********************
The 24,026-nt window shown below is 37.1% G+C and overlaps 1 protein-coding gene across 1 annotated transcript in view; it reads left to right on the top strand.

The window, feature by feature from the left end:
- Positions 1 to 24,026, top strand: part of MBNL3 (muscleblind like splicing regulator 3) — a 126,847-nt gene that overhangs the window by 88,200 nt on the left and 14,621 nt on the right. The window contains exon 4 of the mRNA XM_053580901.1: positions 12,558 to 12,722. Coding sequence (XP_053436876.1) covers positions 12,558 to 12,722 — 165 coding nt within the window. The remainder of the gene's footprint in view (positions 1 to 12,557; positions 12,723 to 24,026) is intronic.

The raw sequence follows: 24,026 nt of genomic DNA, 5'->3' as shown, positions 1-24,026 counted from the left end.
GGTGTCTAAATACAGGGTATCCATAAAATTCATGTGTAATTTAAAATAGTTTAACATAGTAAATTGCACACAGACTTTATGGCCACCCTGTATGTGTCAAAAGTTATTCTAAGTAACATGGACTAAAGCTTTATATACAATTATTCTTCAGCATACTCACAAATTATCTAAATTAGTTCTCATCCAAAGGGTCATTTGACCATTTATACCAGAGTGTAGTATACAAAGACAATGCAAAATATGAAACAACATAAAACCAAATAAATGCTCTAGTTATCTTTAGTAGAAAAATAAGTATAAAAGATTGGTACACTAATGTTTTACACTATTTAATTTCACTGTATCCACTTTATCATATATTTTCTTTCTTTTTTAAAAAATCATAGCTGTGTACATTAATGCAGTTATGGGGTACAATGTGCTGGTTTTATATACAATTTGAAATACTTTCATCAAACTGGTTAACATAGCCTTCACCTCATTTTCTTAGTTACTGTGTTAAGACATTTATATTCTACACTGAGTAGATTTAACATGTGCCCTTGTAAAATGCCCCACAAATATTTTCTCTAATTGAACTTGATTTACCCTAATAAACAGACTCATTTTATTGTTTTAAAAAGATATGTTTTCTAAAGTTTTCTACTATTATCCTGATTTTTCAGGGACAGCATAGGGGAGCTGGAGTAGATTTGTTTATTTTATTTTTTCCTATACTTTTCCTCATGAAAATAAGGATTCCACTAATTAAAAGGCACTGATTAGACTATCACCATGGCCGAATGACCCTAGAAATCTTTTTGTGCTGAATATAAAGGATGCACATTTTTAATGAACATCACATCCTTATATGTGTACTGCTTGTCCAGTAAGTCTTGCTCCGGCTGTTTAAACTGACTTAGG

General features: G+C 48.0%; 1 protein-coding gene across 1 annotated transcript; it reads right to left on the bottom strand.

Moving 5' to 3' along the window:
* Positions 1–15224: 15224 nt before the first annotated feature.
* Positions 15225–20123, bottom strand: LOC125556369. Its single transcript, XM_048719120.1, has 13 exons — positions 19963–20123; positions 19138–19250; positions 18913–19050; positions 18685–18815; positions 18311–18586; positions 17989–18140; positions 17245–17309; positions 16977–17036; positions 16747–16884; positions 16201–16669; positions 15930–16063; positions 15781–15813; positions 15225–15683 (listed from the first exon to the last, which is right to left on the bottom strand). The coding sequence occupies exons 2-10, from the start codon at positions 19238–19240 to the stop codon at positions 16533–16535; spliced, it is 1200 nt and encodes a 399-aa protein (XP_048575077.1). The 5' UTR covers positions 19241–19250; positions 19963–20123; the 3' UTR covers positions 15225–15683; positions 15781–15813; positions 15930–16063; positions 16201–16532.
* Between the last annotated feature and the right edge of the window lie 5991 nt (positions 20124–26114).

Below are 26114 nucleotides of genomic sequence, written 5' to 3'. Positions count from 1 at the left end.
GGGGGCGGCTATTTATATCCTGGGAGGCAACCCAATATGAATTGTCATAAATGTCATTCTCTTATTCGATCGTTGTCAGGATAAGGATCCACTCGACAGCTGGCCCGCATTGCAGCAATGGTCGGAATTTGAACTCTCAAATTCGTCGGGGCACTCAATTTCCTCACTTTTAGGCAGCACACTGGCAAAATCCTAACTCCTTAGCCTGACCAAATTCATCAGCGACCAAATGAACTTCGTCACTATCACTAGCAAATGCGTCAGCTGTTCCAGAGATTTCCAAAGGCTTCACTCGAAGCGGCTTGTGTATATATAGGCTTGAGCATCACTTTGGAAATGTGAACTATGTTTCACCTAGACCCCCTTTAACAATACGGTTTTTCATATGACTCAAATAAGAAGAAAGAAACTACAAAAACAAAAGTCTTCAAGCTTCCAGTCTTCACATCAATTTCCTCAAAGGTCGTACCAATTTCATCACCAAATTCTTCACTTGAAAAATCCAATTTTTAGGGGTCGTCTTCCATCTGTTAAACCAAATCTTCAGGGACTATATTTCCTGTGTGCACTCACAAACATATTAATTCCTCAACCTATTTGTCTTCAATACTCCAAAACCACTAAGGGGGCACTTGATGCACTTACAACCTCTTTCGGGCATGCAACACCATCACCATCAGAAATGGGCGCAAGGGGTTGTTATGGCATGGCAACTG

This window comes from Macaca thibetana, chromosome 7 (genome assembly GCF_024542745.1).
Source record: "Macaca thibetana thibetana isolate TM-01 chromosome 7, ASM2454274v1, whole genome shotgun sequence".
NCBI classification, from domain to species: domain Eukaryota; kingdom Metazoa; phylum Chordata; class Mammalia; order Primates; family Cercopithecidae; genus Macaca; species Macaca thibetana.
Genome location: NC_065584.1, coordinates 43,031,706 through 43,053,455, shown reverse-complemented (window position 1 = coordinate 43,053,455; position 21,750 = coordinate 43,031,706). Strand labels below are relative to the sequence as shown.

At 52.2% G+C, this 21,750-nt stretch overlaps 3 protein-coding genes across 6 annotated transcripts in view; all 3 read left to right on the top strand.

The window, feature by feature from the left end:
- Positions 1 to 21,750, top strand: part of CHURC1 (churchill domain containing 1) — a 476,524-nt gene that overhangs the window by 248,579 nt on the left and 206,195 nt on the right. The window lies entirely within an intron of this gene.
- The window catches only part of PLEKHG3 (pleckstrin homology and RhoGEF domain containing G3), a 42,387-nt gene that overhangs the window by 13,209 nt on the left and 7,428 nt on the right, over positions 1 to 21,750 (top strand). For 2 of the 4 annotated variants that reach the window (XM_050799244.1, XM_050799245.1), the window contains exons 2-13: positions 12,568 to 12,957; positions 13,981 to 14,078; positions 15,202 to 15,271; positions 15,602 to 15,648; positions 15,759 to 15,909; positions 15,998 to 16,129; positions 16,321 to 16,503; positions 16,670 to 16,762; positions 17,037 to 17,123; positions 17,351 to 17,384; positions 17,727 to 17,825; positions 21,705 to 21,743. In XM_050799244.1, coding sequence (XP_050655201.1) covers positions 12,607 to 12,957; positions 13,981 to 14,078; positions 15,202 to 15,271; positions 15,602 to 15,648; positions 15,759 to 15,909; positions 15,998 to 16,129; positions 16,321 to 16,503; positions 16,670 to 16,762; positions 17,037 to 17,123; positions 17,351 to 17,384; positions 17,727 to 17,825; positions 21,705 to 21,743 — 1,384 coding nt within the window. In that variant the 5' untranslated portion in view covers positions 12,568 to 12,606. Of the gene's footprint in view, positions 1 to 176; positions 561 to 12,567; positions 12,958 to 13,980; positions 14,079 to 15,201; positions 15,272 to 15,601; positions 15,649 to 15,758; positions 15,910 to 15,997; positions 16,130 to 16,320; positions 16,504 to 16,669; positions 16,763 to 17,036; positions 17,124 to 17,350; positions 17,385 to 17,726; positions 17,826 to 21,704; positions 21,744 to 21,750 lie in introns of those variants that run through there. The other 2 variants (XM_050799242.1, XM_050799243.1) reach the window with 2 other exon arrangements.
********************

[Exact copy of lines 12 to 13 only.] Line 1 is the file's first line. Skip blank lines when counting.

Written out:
GGGGGCGGCTATTTATATCCTGGGAGGCAACCCAATATGAATTGTCATAAATGTCATTCTCTTATTCGATCGTTGTCAGGATAAGGATCCACTCGACAGCTGGCCCGCATTGCAGCAATGGTCGGAATTTGAACTCTCAAATTCGTCGGGGCACTCAATTTCCTCACTTTTAGGCAGCACACTGGCAAAATCCTAACTCCTTAGCCTGACCAAATTCATCAGCGACCAAATGAACTTCGTCACTATCACTAGCAAATGCGTCAGCTGTTCCAGAGATTTCCAAAGGCTTCACTCGAAGCGGCTTGTGTATATATAGGCTTGAGCATCACTTTGGAAATGTGAACTATGTTTCACCTAGACCCCCTTTAACAATACGGTTTTTCATATGACTCAAATAAGAAGAAAGAAACTACAAAAACAAAAGTCTTCAAGCTTCCAGTCTTCACATCAATTTCCTCAAAGGTCGTACCAATTTCATCACCAAATTCTTCACTTGAAAAATCCAATTTTTAGGGGTCGTCTTCCATCTGTTAAACCAAATCTTCAGGGACTATATTTCCTGTGTGCACTCACAAACATATTAATTCCTCAACCTATTTGTCTTCAATACTCCAAAACCACTAAGGGGGCACTTGATGCACTTACAACCTCTTTCGGGCATGCAACACCATCACCATCAGAAATGGGCGCAAGGGGTTGTTATGGCATGGCAACTG

This window comes from Macaca thibetana, chromosome 7 (genome assembly GCF_024542745.1).